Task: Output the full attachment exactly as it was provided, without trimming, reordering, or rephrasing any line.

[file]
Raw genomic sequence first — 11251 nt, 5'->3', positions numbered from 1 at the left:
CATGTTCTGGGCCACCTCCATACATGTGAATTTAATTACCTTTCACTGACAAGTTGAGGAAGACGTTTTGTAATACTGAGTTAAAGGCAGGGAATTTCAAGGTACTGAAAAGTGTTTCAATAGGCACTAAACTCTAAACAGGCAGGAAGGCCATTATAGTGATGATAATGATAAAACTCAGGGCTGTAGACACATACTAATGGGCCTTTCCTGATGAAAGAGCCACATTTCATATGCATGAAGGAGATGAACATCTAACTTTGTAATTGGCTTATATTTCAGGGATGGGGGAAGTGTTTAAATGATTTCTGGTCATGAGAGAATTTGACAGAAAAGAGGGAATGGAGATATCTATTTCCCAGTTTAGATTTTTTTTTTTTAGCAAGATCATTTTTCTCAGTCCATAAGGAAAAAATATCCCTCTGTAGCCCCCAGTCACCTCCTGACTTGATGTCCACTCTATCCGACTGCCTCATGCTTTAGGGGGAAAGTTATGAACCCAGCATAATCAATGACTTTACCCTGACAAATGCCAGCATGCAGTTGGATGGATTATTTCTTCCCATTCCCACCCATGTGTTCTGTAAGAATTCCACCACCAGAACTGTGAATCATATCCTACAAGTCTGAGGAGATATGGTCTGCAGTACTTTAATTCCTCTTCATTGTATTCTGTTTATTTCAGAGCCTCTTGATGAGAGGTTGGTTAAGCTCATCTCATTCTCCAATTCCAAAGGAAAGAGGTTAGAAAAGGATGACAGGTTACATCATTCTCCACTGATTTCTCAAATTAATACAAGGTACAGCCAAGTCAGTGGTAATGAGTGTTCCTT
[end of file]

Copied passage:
Raw genomic sequence first — 11251 nt, 5'->3', positions numbered from 1 at the left:
CATGTTCTGGGCCACCTCCATACATGTGAATTTAATTACCTTTCACTGACAAGTTGAGGAAGACGTTTTGTAATACTGAGTTAAAGGCAGGGAATTTCAAGGTACTGAAAAGTGTTTCAATAGGCACTAAACTCTAAACAGGCAGGAAGGCCATTATAGTGATGATAATGATAAAACTCAGGGCTGTAGACACATACTAATGGGCCTTTCCTGATGAAAGAGCCACATTTCATATGCATGAAGGAGATGAACATCTAACTTTGTAATTGGCTTATATTTCAGGGATGGGGGAAGTGTTTAAATGATTTCTGGTCATGAGAGAATTTGACAGAAAAGAGGGAATGGAGATATCTATTTCCCAGTTTAGATTTTTTTTTTTTAGCAAGATCATTTTTCTCAGTCCATAAGGAAAAAATATCCCTCTGTAGCCCCCAGTCACCTCCTGACTTGATGTCCACTCTATCCGACTGCCTCATGCTTTAGGGGGAAAGTTATGAACCCAGCATAATCAATGACTTTACCCTGACAAATGCCAGCATGCAGTTGGATGGATTATTTCTTCCCATTCCCACCCATGTGTTCTGTAAGAATTCCACCACCAGAACTGTGAATCATATCCTACAAGTCTGAGGAGATATGGTCTGCAGTACTTTAATTCCTCTTCATTGTATTCTGTTTATTTCAGAGCCTCTTGATGAGAGGTTGGTTAAGCTCATCTCATTCTCCAATTCCAAAGGAAAGAGGTTAGAAAAGGATGACAGGTTACATCATTCTCCACTGATTTCTCAAATTAATACAAGGTACAGCCAAGTCAGTGGTAATGAGTGTTCCTT